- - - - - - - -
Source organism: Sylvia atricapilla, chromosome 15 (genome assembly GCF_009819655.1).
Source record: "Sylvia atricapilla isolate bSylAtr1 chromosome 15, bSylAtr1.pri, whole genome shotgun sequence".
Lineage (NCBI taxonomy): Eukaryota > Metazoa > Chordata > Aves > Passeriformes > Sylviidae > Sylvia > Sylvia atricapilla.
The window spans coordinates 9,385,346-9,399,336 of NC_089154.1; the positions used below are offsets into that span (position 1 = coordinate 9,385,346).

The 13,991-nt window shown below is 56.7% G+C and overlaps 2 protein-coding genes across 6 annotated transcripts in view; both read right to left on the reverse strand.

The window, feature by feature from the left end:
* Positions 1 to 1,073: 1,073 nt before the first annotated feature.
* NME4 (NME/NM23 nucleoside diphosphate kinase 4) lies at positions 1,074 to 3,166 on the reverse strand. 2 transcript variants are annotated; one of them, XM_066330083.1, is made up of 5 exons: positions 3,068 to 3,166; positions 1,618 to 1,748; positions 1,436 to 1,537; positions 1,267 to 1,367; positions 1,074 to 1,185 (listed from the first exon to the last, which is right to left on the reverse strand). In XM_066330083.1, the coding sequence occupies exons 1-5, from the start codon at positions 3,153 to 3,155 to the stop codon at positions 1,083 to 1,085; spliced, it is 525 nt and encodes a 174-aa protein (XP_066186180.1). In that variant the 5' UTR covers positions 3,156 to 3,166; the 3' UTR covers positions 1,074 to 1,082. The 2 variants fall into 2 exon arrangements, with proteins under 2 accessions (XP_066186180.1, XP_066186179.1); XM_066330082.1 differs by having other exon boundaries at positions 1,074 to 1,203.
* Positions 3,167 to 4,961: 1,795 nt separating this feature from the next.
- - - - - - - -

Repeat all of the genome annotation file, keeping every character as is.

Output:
Source organism: Sylvia atricapilla, chromosome 15 (genome assembly GCF_009819655.1).
Source record: "Sylvia atricapilla isolate bSylAtr1 chromosome 15, bSylAtr1.pri, whole genome shotgun sequence".
Lineage (NCBI taxonomy): Eukaryota > Metazoa > Chordata > Aves > Passeriformes > Sylviidae > Sylvia > Sylvia atricapilla.
The window spans coordinates 9,385,346-9,399,336 of NC_089154.1; the positions used below are offsets into that span (position 1 = coordinate 9,385,346).

The 13,991-nt window shown below is 56.7% G+C and overlaps 2 protein-coding genes across 6 annotated transcripts in view; both read right to left on the reverse strand.

The window, feature by feature from the left end:
* Positions 1 to 1,073: 1,073 nt before the first annotated feature.
* NME4 (NME/NM23 nucleoside diphosphate kinase 4) lies at positions 1,074 to 3,166 on the reverse strand. 2 transcript variants are annotated; one of them, XM_066330083.1, is made up of 5 exons: positions 3,068 to 3,166; positions 1,618 to 1,748; positions 1,436 to 1,537; positions 1,267 to 1,367; positions 1,074 to 1,185 (listed from the first exon to the last, which is right to left on the reverse strand). In XM_066330083.1, the coding sequence occupies exons 1-5, from the start codon at positions 3,153 to 3,155 to the stop codon at positions 1,083 to 1,085; spliced, it is 525 nt and encodes a 174-aa protein (XP_066186180.1). In that variant the 5' UTR covers positions 3,156 to 3,166; the 3' UTR covers positions 1,074 to 1,082. The 2 variants fall into 2 exon arrangements, with proteins under 2 accessions (XP_066186180.1, XP_066186179.1); XM_066330082.1 differs by having other exon boundaries at positions 1,074 to 1,203.
* Positions 3,167 to 4,961: 1,795 nt separating this feature from the next.